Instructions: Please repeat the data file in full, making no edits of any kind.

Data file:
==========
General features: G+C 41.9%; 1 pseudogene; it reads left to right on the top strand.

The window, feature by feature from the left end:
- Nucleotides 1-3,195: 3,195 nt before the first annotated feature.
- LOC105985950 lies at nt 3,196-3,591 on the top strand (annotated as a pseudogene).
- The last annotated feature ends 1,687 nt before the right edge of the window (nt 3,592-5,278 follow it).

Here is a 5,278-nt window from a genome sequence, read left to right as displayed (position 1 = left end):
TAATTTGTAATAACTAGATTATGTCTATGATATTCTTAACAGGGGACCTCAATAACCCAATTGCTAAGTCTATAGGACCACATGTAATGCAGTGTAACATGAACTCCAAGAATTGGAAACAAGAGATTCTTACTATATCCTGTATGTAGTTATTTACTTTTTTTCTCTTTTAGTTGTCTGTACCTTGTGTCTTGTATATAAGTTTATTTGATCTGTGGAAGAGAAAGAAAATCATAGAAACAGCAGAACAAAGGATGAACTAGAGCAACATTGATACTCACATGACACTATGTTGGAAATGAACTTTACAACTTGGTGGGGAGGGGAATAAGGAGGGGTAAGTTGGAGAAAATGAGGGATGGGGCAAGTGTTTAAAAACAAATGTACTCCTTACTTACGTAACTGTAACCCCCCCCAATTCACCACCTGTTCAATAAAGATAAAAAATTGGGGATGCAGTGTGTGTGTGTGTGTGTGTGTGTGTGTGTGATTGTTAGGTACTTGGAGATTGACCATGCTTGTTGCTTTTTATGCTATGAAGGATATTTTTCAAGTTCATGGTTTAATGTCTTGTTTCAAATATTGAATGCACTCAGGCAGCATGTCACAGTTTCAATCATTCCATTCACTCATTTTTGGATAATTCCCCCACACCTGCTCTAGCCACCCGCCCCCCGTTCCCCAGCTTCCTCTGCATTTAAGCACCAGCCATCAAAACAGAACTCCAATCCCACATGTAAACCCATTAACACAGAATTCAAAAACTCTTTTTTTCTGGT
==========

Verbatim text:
General features: G+C 41.9%; 1 pseudogene; it reads left to right on the top strand.

The window, feature by feature from the left end:
- Nucleotides 1-3,195: 3,195 nt before the first annotated feature.
- LOC105985950 lies at nt 3,196-3,591 on the top strand (annotated as a pseudogene).
- The last annotated feature ends 1,687 nt before the right edge of the window (nt 3,592-5,278 follow it).

Here is a 5,278-nt window from a genome sequence, read left to right as displayed (position 1 = left end):
TAATTTGTAATAACTAGATTATGTCTATGATATTCTTAACAGGGGACCTCAATAACCCAATTGCTAAGTCTATAGGACCACATGTAATGCAGTGTAACATGAACTCCAAGAATTGGAAACAAGAGATTCTTACTATATCCTGTATGTAGTTATTTACTTTTTTTCTCTTTTAGTTGTCTGTACCTTGTGTCTTGTATATAAGTTTATTTGATCTGTGGAAGAGAAAGAAAATCATAGAAACAGCAGAACAAAGGATGAACTAGAGCAACATTGATACTCACATGACACTATGTTGGAAATGAACTTTACAACTTGGTGGGGAGGGGAATAAGGAGGGGTAAGTTGGAGAAAATGAGGGATGGGGCAAGTGTTTAAAAACAAATGTACTCCTTACTTACGTAACTGTAACCCCCCCCAATTCACCACCTGTTCAATAAAGATAAAAAATTGGGGATGCAGTGTGTGTGTGTGTGTGTGTGTGTGTGTGTGATTGTTAGGTACTTGGAGATTGACCATGCTTGTTGCTTTTTATGCTATGAAGGATATTTTTCAAGTTCATGGTTTAATGTCTTGTTTCAAATATTGAATGCACTCAGGCAGCATGTCACAGTTTCAATCATTCCATTCACTCATTTTTGGATAATTCCCCCACACCTGCTCTAGCCACCCGCCCCCCGTTCCCCAGCTTCCTCTGCATTTAAGCACCAGCCATCAAAACAGAACTCCAATCCCACATGTAAACCCATTAACACAGAATTCAAAAACTCTTTTTTTCTGGT